The right of employees to be allowed by their employers, either public or private, to exercise their right to vote without impediment. It shall be the obligation of every employer whose business operations remain active on election day to establish working shifts that allow employees to go to their corresponding polling place during the hours in which it is open for voting, and for employees to be granted the time that is reasonably necessary to exercise their right to vote, considering, among other factors, the distance between their workplace and the polling center.

Maternity Leave

Effective July 19, 2018, workers in a pregnant state will be entitled to a rest that will include four (4) weeks before delivery and four (4) weeks later. The worker may choose for taking only one week of prenatal rest and extending up to seven (7) weeks the postnatal rest to which it has right whenever its employer is presented a Medical certification proving that you are able to work up to a week before the delivery.

 

Provided that any employee who adopts a minor of preschool age, understand, a child under five (5) years old or younger who is not enrolled in a school institution in accordance with the legislation and legal procedures in force in Puerto Rico, will be entitled to the same maternity leave benefits enjoyed by the employee who gives birth. In this case, the license will start counting from the date when the minor is received in the family nucleus.

 

Provided, that the working mother may request that she be allowed to Return to work after the first two (2) weeks of post-natal rest when she presents the employer with a medical certificate certifying that the worker is in working conditions. In this case, the worker will be considered as renouncing the other weeks of postnatal rest to which you are entitled. When it is wrongly estimated probable date of delivery and the woman has enjoyed four (4) weeks of rest.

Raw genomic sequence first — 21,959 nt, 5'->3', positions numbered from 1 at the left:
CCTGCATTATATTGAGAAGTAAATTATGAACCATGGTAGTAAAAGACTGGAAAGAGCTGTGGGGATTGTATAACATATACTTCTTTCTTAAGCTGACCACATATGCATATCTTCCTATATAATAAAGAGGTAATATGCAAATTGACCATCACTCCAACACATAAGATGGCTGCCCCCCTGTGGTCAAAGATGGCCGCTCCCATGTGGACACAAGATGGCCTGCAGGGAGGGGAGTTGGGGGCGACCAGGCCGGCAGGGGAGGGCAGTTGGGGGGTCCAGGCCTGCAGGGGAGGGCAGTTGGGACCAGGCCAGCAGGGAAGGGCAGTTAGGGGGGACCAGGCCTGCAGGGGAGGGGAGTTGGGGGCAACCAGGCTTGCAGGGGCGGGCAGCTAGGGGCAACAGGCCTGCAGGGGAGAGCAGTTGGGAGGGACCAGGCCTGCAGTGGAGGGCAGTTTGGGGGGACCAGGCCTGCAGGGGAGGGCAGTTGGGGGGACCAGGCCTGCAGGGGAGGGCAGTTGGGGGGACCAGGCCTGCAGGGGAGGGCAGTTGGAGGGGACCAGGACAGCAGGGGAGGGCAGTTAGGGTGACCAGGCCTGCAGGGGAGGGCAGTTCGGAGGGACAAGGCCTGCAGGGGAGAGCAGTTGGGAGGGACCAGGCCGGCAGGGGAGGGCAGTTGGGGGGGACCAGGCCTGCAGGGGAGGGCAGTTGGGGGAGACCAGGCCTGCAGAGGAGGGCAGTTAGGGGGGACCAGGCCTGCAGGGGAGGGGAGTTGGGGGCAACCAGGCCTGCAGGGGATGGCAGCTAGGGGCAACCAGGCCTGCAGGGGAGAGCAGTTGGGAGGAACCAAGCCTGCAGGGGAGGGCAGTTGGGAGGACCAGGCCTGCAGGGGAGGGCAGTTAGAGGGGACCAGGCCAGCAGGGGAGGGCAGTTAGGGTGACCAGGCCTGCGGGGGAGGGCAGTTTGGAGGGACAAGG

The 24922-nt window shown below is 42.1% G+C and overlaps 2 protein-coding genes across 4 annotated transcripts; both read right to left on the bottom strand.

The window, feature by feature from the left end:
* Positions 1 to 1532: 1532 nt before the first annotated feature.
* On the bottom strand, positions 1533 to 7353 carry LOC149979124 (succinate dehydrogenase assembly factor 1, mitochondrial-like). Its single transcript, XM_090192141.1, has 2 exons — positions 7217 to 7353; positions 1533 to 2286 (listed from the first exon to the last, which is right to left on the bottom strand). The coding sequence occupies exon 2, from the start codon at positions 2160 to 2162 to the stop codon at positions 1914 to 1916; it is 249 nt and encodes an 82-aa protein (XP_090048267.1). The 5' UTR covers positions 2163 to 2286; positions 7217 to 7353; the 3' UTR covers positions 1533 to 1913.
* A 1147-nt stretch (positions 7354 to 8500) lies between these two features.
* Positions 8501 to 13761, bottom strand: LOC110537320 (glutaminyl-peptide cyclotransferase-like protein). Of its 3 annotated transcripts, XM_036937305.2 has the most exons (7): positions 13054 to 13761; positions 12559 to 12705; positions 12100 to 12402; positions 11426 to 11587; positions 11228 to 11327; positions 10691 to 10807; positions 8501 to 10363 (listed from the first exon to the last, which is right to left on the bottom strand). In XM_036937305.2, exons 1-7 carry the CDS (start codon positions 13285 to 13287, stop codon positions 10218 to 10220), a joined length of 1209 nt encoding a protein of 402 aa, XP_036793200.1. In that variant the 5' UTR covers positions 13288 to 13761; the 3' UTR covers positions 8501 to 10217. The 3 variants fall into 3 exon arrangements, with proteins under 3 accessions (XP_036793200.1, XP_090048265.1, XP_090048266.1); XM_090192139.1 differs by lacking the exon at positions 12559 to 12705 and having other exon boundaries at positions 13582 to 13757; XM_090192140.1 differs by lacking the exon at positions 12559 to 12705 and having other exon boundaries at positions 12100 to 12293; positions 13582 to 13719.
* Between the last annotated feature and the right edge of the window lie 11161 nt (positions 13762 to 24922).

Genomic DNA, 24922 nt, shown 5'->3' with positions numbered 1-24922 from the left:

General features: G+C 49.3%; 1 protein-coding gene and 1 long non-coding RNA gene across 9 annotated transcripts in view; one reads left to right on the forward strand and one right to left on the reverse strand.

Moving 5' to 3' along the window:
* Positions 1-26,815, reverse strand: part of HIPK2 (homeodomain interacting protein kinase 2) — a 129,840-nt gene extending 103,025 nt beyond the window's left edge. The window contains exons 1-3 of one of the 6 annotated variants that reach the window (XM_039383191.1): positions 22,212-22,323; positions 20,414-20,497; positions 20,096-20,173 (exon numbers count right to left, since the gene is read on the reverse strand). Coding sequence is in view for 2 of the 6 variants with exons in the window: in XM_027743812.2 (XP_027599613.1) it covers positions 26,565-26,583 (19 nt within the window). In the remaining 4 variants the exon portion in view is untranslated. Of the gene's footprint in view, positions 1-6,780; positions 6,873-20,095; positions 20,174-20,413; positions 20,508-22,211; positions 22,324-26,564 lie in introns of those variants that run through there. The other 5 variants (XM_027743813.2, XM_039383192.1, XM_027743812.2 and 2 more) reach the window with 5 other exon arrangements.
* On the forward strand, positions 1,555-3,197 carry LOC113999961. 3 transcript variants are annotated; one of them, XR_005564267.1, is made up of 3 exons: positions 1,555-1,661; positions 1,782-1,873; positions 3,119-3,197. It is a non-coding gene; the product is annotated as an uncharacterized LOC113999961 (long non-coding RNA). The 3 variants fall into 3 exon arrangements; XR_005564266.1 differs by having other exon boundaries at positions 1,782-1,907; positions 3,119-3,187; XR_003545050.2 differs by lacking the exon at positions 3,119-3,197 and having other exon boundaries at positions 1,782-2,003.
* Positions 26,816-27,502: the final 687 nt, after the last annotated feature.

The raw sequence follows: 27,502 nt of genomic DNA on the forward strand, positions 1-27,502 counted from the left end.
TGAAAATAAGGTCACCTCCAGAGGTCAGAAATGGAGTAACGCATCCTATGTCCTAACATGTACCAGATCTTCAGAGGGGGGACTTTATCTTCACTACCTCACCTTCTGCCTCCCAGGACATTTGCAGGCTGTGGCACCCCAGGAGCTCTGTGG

Caregiver Leave

Employers can require employees to provide medical certification if they need more than two days of sick leave to care for family members.

Catastrophic Illness Leave

Effective Feb. 20, 2018, employers can require employees to provide medical certification from their treating health-care professional regarding their diagnosis and continuing medical treatment for a catastrophic illness. Employers must keep this information private and confidential in accordance with the federal Health Insurance Portability and Accountability Act.

Military Leave

All officers or employees of private enterprise who are members of the Military Forces of Puerto Rico shall be entitled to military leaves of absence from their respective posts or employment without loss of time or efficiency rating during the period they were engaged in military service as part of their annual period of training or to comply with any call for Commonwealth Active Military Service made to members of the Military Forces of Puerto Rico.

Jury Service Leave

Employers must allow employees to take paid leave upon subpoena to appear as witnesses in court proceedings. Employees must provide reasonable advance notice of their need for leave. Employers cannot penalize employees for taking court attendance leave. Employers must allow employees to take paid or unpaid leave to serve as jurors. Employers cannot discharge employees because they take jury duty leave.

Last updated on: June 11th, 2019